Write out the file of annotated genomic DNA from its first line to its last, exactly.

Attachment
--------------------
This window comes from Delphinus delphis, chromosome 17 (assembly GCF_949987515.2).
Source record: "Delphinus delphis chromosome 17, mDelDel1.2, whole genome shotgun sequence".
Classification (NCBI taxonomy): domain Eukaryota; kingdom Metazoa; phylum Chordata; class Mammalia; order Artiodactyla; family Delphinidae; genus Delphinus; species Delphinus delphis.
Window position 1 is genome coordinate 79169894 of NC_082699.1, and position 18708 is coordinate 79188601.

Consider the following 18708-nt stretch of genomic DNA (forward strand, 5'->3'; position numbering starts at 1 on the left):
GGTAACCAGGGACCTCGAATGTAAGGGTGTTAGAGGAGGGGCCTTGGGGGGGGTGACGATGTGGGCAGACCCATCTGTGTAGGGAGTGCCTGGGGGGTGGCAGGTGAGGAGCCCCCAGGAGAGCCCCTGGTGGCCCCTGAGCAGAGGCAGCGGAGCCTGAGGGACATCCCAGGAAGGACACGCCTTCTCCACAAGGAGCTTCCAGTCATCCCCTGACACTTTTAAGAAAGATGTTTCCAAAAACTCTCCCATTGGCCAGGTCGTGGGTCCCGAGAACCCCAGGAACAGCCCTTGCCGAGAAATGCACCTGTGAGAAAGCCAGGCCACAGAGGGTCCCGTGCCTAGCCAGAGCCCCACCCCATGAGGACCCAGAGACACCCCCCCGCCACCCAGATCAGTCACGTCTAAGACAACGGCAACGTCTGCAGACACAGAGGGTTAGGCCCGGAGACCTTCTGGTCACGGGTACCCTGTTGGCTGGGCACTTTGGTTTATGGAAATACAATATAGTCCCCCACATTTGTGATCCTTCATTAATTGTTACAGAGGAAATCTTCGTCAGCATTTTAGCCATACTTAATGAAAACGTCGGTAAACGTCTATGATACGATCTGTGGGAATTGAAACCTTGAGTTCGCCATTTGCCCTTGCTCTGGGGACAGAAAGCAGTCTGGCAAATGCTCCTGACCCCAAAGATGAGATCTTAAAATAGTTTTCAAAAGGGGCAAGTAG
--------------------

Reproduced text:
This window comes from Delphinus delphis, chromosome 17 (assembly GCF_949987515.2).
Source record: "Delphinus delphis chromosome 17, mDelDel1.2, whole genome shotgun sequence".
Classification (NCBI taxonomy): domain Eukaryota; kingdom Metazoa; phylum Chordata; class Mammalia; order Artiodactyla; family Delphinidae; genus Delphinus; species Delphinus delphis.
Window position 1 is genome coordinate 79169894 of NC_082699.1, and position 18708 is coordinate 79188601.

Consider the following 18708-nt stretch of genomic DNA (forward strand, 5'->3'; position numbering starts at 1 on the left):
GGTAACCAGGGACCTCGAATGTAAGGGTGTTAGAGGAGGGGCCTTGGGGGGGGTGACGATGTGGGCAGACCCATCTGTGTAGGGAGTGCCTGGGGGGTGGCAGGTGAGGAGCCCCCAGGAGAGCCCCTGGTGGCCCCTGAGCAGAGGCAGCGGAGCCTGAGGGACATCCCAGGAAGGACACGCCTTCTCCACAAGGAGCTTCCAGTCATCCCCTGACACTTTTAAGAAAGATGTTTCCAAAAACTCTCCCATTGGCCAGGTCGTGGGTCCCGAGAACCCCAGGAACAGCCCTTGCCGAGAAATGCACCTGTGAGAAAGCCAGGCCACAGAGGGTCCCGTGCCTAGCCAGAGCCCCACCCCATGAGGACCCAGAGACACCCCCCCGCCACCCAGATCAGTCACGTCTAAGACAACGGCAACGTCTGCAGACACAGAGGGTTAGGCCCGGAGACCTTCTGGTCACGGGTACCCTGTTGGCTGGGCACTTTGGTTTATGGAAATACAATATAGTCCCCCACATTTGTGATCCTTCATTAATTGTTACAGAGGAAATCTTCGTCAGCATTTTAGCCATACTTAATGAAAACGTCGGTAAACGTCTATGATACGATCTGTGGGAATTGAAACCTTGAGTTCGCCATTTGCCCTTGCTCTGGGGACAGAAAGCAGTCTGGCAAATGCTCCTGACCCCAAAGATGAGATCTTAAAATAGTTTTCAAAAGGGGCAAGTAG